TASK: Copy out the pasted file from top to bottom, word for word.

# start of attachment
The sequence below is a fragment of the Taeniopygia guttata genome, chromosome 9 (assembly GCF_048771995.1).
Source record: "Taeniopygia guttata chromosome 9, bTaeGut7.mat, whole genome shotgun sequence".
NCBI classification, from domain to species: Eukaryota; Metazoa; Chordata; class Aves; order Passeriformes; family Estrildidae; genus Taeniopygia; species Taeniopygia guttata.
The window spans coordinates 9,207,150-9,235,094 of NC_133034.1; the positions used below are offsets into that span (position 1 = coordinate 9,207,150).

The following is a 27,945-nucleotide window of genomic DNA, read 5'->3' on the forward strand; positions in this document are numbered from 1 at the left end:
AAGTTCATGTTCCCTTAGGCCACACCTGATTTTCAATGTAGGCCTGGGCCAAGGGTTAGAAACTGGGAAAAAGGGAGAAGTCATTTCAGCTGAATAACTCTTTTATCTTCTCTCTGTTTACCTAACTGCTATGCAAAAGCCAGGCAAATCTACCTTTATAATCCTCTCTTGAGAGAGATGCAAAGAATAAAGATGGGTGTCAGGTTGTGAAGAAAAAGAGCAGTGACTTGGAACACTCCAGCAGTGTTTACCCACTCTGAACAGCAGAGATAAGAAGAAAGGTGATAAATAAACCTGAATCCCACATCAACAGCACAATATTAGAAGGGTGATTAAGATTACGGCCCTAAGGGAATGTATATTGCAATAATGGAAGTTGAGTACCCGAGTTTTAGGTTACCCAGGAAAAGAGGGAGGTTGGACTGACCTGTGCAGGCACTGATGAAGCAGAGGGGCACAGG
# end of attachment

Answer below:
The sequence below is a fragment of the Taeniopygia guttata genome, chromosome 9 (assembly GCF_048771995.1).
Source record: "Taeniopygia guttata chromosome 9, bTaeGut7.mat, whole genome shotgun sequence".
NCBI classification, from domain to species: Eukaryota; Metazoa; Chordata; class Aves; order Passeriformes; family Estrildidae; genus Taeniopygia; species Taeniopygia guttata.
The window spans coordinates 9,207,150-9,235,094 of NC_133034.1; the positions used below are offsets into that span (position 1 = coordinate 9,207,150).

The following is a 27,945-nucleotide window of genomic DNA, read 5'->3' on the forward strand; positions in this document are numbered from 1 at the left end:
AAGTTCATGTTCCCTTAGGCCACACCTGATTTTCAATGTAGGCCTGGGCCAAGGGTTAGAAACTGGGAAAAAGGGAGAAGTCATTTCAGCTGAATAACTCTTTTATCTTCTCTCTGTTTACCTAACTGCTATGCAAAAGCCAGGCAAATCTACCTTTATAATCCTCTCTTGAGAGAGATGCAAAGAATAAAGATGGGTGTCAGGTTGTGAAGAAAAAGAGCAGTGACTTGGAACACTCCAGCAGTGTTTACCCACTCTGAACAGCAGAGATAAGAAGAAAGGTGATAAATAAACCTGAATCCCACATCAACAGCACAATATTAGAAGGGTGATTAAGATTACGGCCCTAAGGGAATGTATATTGCAATAATGGAAGTTGAGTACCCGAGTTTTAGGTTACCCAGGAAAAGAGGGAGGTTGGACTGACCTGTGCAGGCACTGATGAAGCAGAGGGGCACAGG